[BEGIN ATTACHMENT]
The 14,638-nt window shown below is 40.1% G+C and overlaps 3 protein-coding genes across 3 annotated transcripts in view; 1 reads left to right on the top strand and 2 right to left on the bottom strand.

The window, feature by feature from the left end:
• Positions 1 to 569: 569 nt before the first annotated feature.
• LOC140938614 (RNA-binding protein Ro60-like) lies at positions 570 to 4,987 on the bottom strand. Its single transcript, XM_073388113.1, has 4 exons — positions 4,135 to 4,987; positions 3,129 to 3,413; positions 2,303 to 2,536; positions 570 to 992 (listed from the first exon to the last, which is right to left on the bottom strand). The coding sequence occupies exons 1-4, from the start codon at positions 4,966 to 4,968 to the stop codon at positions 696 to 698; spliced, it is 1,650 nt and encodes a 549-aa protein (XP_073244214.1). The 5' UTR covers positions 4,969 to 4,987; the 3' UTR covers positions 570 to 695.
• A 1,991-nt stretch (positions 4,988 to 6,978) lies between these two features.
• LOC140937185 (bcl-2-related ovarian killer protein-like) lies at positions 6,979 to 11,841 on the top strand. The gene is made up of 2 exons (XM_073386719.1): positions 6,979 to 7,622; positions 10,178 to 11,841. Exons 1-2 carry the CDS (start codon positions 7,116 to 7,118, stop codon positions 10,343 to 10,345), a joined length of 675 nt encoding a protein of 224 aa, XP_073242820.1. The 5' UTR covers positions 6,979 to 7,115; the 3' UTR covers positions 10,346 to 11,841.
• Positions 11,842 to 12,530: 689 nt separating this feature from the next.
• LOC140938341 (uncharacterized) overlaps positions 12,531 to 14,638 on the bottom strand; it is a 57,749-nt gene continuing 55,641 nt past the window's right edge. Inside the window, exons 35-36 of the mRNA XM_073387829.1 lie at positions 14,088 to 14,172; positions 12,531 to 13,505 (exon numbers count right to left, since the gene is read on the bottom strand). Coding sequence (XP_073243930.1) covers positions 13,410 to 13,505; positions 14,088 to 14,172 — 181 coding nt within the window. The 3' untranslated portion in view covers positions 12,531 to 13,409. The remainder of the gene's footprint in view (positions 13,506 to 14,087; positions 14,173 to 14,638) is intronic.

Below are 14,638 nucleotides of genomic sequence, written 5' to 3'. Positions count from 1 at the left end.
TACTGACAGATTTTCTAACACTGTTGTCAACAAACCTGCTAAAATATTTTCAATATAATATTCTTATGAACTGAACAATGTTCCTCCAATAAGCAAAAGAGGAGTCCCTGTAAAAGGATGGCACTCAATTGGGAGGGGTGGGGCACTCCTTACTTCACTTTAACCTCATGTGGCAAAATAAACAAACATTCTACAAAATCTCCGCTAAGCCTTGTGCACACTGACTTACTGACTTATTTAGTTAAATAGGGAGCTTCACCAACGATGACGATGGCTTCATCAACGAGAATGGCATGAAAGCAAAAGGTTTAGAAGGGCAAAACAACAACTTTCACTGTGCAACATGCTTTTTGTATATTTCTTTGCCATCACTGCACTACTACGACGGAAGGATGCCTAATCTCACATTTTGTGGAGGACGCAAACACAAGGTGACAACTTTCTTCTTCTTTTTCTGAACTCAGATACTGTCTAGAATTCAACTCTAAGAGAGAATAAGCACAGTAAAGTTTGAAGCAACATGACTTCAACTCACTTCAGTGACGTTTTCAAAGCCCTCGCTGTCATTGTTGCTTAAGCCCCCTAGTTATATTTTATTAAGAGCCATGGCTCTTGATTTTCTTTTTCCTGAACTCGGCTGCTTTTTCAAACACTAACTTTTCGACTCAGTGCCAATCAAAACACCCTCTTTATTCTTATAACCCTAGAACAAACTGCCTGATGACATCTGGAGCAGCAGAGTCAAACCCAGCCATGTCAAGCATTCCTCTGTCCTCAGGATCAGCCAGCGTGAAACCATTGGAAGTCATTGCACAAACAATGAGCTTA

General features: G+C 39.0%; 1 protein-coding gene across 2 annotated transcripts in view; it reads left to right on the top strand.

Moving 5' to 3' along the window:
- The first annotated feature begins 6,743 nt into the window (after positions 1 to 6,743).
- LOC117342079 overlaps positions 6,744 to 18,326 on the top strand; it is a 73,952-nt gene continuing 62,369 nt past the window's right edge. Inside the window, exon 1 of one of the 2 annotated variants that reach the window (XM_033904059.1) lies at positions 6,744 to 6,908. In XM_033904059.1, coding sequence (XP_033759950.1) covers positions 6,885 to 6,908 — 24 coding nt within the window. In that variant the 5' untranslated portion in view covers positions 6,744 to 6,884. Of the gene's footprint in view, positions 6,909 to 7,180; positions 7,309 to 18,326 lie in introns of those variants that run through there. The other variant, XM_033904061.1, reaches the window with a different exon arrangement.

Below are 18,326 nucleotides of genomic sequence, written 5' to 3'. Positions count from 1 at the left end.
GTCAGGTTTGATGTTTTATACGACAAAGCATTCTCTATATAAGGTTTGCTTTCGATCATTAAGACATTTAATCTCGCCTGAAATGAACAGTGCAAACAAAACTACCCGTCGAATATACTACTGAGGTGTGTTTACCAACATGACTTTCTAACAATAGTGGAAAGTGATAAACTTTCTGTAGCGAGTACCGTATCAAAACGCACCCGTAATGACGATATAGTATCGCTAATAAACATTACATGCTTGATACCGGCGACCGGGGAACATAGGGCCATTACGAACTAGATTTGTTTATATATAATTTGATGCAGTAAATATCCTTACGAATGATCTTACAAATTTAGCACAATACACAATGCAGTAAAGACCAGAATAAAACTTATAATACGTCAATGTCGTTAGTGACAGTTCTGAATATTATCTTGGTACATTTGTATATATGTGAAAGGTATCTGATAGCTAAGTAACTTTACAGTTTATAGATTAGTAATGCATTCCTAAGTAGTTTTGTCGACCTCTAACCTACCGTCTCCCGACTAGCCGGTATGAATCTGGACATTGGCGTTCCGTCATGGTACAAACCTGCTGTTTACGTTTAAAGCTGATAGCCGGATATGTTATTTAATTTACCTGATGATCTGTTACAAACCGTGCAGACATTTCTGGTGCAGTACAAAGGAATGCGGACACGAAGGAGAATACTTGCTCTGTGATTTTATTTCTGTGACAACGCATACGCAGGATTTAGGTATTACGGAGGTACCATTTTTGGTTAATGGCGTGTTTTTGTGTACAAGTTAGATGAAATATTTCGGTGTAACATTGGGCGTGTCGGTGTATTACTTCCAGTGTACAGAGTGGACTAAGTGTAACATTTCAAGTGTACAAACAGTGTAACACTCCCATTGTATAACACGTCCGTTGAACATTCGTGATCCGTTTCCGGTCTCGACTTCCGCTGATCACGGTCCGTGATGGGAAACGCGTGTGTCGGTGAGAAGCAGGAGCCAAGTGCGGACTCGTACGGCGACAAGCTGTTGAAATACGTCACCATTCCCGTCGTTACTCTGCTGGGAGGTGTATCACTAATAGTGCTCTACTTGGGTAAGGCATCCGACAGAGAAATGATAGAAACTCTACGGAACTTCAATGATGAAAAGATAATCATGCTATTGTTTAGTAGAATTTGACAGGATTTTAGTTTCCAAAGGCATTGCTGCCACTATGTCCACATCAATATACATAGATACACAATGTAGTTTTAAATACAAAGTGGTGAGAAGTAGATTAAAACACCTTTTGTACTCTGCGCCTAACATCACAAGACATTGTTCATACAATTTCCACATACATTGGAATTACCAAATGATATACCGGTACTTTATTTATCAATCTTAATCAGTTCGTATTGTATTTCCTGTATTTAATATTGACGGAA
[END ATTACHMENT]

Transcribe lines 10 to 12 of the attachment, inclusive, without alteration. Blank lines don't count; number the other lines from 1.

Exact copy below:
TACTGACAGATTTTCTAACACTGTTGTCAACAAACCTGCTAAAATATTTTCAATATAATATTCTTATGAACTGAACAATGTTCCTCCAATAAGCAAAAGAGGAGTCCCTGTAAAAGGATGGCACTCAATTGGGAGGGGTGGGGCACTCCTTACTTCACTTTAACCTCATGTGGCAAAATAAACAAACATTCTACAAAATCTCCGCTAAGCCTTGTGCACACTGACTTACTGACTTATTTAGTTAAATAGGGAGCTTCACCAACGATGACGATGGCTTCATCAACGAGAATGGCATGAAAGCAAAAGGTTTAGAAGGGCAAAACAACAACTTTCACTGTGCAACATGCTTTTTGTATATTTCTTTGCCATCACTGCACTACTACGACGGAAGGATGCCTAATCTCACATTTTGTGGAGGACGCAAACACAAGGTGACAACTTTCTTCTTCTTTTTCTGAACTCAGATACTGTCTAGAATTCAACTCTAAGAGAGAATAAGCACAGTAAAGTTTGAAGCAACATGACTTCAACTCACTTCAGTGACGTTTTCAAAGCCCTCGCTGTCATTGTTGCTTAAGCCCCCTAGTTATATTTTATTAAGAGCCATGGCTCTTGATTTTCTTTTTCCTGAACTCGGCTGCTTTTTCAAACACTAACTTTTCGACTCAGTGCCAATCAAAACACCCTCTTTATTCTTATAACCCTAGAACAAACTGCCTGATGACATCTGGAGCAGCAGAGTCAAACCCAGCCATGTCAAGCATTCCTCTGTCCTCAGGATCAGCCAGCGTGAAACCATTGGAAGTCATTGCACAAACAATGAGCTTA

General features: G+C 39.0%; 1 protein-coding gene across 2 annotated transcripts in view; it reads left to right on the top strand.

Moving 5' to 3' along the window: